Attorney Question of the Month

This month’s Attorney Question of the Month kicks off a new topic of discussion, on which we polled the Network’s Affiliated Attorneys. This question, posed by Network President Marty Hayes, asked– For the most part, jury selection is glossed over in law school (or not discussed at all), even though the jury is the trier of fact. With this in mind, this is a two-part question. First, as the attorney handling a self-defense shooting, what type of people would you want on a jury? Next, what steps can the armed citizen take ahead of time to ensure that they do not alienate a jury?

Here is what our affiliated attorneys told us–

Kevin L. Jamison
Attorney at Law
2614 Northeast 56th Terrace, Gladstone, MO
816-455-2669
This email address is being protected from spambots. You need JavaScript enabled to view it. – www.KLJamisonLaw.com

The school solution is to get people who are normally considered prosecution jurors. We want gun owners, of course. Most women who own guns do so for self defense. Many people will not admit they have guns for self defense. You have to ask around that question. We want strong, independent jurors.

People who pontificate about the law do not get on juries. People who talk about jury nullification do not get onto juries. Strident people do not get onto juries. Like John Wayne said, “Talk low, talk slow, and don’t talk too much.”

Emanuel Kapelsohn, Esq.
Lesavoy Butz & Seitz LLC
1 Windsor Plaza, 7535 Windsor Drive, Suite 200, Allentown, PA 18195-1034
610-530-2705
This email address is being protected from spambots. You need JavaScript enabled to view it. – www.LesavoyButz.com

Obviously, a defendant who has used a gun in self-defense will want jurors who are pro-gun and favorably inclined to the concept of self defense.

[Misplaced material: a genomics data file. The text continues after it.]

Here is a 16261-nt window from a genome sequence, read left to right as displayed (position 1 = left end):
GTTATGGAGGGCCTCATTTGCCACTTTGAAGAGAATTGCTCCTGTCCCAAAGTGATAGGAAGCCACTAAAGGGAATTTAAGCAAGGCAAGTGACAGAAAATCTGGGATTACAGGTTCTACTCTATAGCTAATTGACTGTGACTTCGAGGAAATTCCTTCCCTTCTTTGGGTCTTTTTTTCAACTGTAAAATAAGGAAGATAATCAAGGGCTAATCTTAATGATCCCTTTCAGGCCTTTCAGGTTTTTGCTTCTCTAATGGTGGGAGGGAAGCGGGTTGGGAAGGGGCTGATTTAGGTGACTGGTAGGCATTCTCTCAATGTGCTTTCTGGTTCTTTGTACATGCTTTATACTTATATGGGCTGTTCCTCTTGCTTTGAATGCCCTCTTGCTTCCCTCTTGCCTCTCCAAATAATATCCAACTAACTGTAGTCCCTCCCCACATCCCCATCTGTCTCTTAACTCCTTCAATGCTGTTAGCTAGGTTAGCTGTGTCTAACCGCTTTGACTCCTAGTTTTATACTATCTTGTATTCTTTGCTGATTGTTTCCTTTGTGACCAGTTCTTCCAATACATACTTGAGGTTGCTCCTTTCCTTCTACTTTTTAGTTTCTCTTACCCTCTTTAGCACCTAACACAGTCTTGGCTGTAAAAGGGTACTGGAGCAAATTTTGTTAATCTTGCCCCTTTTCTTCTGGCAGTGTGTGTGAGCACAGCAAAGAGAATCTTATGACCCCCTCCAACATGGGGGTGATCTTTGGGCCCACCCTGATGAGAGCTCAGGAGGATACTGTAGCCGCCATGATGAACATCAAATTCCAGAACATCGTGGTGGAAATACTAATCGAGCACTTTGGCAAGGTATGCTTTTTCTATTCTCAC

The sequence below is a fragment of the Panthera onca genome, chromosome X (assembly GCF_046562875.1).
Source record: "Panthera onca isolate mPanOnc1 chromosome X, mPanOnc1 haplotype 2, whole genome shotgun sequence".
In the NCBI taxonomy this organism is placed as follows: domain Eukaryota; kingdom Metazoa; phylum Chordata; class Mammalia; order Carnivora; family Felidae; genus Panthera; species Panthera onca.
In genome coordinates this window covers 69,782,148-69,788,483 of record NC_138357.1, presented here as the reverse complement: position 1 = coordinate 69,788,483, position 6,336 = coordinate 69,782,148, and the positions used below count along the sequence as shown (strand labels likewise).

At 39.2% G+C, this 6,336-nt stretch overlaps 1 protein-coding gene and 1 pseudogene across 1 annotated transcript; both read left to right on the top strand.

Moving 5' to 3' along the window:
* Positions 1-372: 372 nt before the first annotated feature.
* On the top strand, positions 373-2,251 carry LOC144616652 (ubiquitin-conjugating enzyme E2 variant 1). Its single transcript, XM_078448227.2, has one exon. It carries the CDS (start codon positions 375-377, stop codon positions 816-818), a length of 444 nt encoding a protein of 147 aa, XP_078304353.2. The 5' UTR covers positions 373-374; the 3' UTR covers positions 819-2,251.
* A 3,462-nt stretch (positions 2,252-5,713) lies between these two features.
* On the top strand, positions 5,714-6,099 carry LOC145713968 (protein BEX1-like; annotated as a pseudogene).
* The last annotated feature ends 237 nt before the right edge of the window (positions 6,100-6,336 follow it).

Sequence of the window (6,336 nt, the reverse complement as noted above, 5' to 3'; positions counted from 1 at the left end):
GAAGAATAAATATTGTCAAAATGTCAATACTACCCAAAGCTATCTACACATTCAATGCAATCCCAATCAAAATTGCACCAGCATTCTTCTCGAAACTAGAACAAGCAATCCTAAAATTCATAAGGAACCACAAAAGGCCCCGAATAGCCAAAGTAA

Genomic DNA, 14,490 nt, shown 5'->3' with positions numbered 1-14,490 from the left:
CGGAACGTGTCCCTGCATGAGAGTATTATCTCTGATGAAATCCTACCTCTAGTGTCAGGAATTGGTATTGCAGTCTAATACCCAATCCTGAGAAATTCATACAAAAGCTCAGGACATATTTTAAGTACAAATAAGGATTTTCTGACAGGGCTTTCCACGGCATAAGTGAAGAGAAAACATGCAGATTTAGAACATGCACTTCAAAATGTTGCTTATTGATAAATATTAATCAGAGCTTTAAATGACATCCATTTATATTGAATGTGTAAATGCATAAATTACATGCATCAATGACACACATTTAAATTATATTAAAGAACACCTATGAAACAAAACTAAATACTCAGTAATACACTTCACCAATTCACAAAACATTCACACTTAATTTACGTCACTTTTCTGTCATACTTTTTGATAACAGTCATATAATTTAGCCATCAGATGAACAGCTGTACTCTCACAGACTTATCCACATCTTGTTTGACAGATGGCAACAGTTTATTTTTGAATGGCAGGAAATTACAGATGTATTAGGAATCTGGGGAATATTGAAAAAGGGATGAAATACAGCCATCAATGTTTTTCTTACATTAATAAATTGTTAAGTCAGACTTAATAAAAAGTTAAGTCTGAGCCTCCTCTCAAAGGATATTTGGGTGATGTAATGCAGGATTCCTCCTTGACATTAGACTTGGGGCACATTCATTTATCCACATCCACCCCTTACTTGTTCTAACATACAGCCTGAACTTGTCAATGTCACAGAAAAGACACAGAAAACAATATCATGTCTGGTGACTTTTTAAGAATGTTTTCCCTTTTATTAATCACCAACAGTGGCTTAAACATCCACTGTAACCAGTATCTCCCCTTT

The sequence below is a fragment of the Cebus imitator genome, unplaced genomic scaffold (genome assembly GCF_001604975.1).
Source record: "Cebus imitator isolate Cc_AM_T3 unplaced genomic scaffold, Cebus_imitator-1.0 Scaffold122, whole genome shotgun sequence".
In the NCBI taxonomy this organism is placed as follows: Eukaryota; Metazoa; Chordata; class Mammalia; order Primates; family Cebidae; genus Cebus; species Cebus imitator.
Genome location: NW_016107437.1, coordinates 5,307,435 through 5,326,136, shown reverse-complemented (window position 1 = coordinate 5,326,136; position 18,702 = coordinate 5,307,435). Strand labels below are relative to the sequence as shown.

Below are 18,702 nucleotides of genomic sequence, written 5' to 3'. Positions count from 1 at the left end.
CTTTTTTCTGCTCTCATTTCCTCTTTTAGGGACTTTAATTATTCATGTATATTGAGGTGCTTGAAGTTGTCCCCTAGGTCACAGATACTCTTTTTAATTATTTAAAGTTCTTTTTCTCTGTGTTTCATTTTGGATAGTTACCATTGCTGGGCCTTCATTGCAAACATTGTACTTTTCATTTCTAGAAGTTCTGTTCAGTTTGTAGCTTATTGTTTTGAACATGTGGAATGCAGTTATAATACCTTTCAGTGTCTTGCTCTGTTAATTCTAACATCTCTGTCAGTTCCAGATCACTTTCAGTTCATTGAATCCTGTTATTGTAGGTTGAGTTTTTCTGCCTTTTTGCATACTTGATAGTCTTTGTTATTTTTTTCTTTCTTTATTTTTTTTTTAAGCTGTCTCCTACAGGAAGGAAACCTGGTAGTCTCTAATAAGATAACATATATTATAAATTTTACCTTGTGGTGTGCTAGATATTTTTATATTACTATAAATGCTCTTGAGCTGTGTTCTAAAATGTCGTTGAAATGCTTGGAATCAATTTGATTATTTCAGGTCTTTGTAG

It might seem that one would want “conservative” jurors rather than “liberal” ones, but I think it can be more complex than this, and can depend on the details of the case, media coverage, political climate, personalities of those involved (who may be known in the community), local crime patterns, demographics, and other factors.

In my experience working in jury trials all over the country, I believe experienced local trial counsel is often in the best position to advise on picking the right jurors for any particular case. Local counsel may be better, in my opinion, than some of the high-priced “jury consultants” that are out there. As a quick example of how local knowledge can be important, a few years ago I worked in a case resulting from an armed robbery in Tucson, Arizona. Lead trial counsel, excellent attorneys from New York with whom I had worked many times, proposed to ask the prospective jurors in voir dire, “Do any of you own guns?” The judge mildly reprimanded the New York attorney, saying, “No, counsel, I’m not going to let you embarrass yourself like that. This is Tucson, Arizona. I’ll let you ask them what all kinds of guns they own, but not whether or not they own guns.” At the end of a seven-week long trial, we got a verdict in our favor.

As to what steps the armed citizen can take ahead of time to ensure they do not alienate a jury, I think it may be more useful to think about what steps they should not take. Remembering that you want your actions (and therefore, yourself) to appear as reasonable as possible to the jury, do not do anything that makes you appear anything other than reasonable–and certainly not as an extremist, a radical, a racist, a “gun nut,” or a “self-defense nut” to a jury of ordinary folks from your part of the country.

Don’t have your social media site filled with photos of you holding fully automatic weapons and wearing the T-shirt that says, “Kill ’em all–Let God sort ’em out!”
 

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